Understanding frameworks for Web3 regulation

At TechSparks 2023 in New Delhi, experts from India’s Web3 ecosystem uncovered the current stage of crypto regulation in India and around the world.

Understanding frameworks for Web3 regulation

Saturday December 16, 2023,

2 min Read

In a bid to regulate crypto and Web3 technology, India is focusing on the development of global regulatory frameworks, believing that collaborative discussion can help safely regulate decentralised, digital ecosystems.

India is also pushing for the adoption of blockchain tech for non-crypto use cases.

At TechSparks 2023 in New Delhi, experts from India’s Web3 ecosystem uncovered the current stage of crypto regulation in India.

“A few years ago, people associated crypto with ponzi schemes and scams. Today, there are guidelines to regulate crypto as an asset class through taxation, KYC, and anti-money laundering perspectives,” said Kashif Raza, Founder, Bitinning.

“Due to following these guidelines, startups and other players in this segment are becoming more mature.”

The panellists also noted that even with UPI, netbanking, and other tech, there are several scams happening in India, where the tech is misused to steal funds from unsuspecting citizens.

“The same lens is applied to crypto. But the good part is that India is taking a holistic approach, bringing global powers together and encouraging discussions to regulate crypto and prevent its misuse,” added Ankit Anand, AVP, Policy, CoinDCX.

The panel also recognised the important distinction between blockhain tech and crypto, highlighting that the Indian government has always been in favour of the former--as long as it was possible to regulate blockchains.

“Private, permissioned blockchains have been in favour, since these can be checked, audited, regulated, and controlled. However, the government is uncomfortable with public, open chains which no singular, centralised entity can exert control over,” Raza explained.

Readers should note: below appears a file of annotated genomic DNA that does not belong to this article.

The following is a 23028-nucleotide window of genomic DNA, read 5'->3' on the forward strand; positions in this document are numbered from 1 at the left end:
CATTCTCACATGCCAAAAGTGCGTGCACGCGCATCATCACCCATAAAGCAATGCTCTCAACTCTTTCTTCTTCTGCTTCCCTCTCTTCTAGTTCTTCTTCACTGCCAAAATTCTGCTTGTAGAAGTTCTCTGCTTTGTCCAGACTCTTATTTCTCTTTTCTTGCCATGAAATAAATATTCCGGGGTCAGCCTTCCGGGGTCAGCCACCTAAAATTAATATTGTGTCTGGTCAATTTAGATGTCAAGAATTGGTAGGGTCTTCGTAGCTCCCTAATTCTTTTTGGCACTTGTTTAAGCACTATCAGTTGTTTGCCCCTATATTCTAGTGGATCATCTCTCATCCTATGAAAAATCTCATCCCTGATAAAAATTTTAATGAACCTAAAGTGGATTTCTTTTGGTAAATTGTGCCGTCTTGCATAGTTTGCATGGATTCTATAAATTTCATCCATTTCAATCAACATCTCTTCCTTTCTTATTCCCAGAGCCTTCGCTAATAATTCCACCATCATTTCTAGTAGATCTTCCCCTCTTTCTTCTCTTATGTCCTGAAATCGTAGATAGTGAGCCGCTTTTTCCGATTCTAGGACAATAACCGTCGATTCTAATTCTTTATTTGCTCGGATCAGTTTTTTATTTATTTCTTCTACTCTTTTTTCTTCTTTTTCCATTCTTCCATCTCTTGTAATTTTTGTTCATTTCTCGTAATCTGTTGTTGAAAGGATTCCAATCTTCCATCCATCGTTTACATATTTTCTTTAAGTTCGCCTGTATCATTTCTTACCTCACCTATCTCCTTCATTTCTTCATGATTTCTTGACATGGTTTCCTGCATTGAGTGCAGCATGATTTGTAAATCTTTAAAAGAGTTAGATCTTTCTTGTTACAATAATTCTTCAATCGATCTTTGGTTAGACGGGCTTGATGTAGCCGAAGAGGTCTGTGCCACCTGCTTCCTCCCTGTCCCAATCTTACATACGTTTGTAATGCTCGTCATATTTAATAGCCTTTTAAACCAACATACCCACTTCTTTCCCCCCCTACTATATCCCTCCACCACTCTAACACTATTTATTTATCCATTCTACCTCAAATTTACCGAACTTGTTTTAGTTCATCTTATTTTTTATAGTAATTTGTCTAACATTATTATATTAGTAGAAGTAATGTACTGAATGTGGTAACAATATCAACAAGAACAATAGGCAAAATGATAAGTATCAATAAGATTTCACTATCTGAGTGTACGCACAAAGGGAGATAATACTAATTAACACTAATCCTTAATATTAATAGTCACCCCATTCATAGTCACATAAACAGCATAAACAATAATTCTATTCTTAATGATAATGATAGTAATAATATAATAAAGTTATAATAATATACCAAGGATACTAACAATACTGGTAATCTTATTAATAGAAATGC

Further, if dangerous players on the global front are leveraging such tech for their benefit, it disturbs governments around the world. 

This can influence how these governments view, treat, and regulate the tech, noted Anand, as no country wants to see bad actors benefiting from using unregulated tech in their territory.

The panel also noted the USA’s approach to crypto regulation, highlighting the crucial distinction the country has made between stablecoins, Bitcoin (BTC) and all other crypto.

“The US is regulating stablecoins separately, while Bitcoin is regulated as a commodity, and all other alt-coins are regulated as securities,” Raza said, adding, “In India, the RBI doesn’t want crypto to become legal tender, and it is right in thinking so. However, the SEBI has been quiet on crypto being securities. SEBI has not raised any issues despite crypto projects raising funds through token sales.”


Edited by Megha Reddy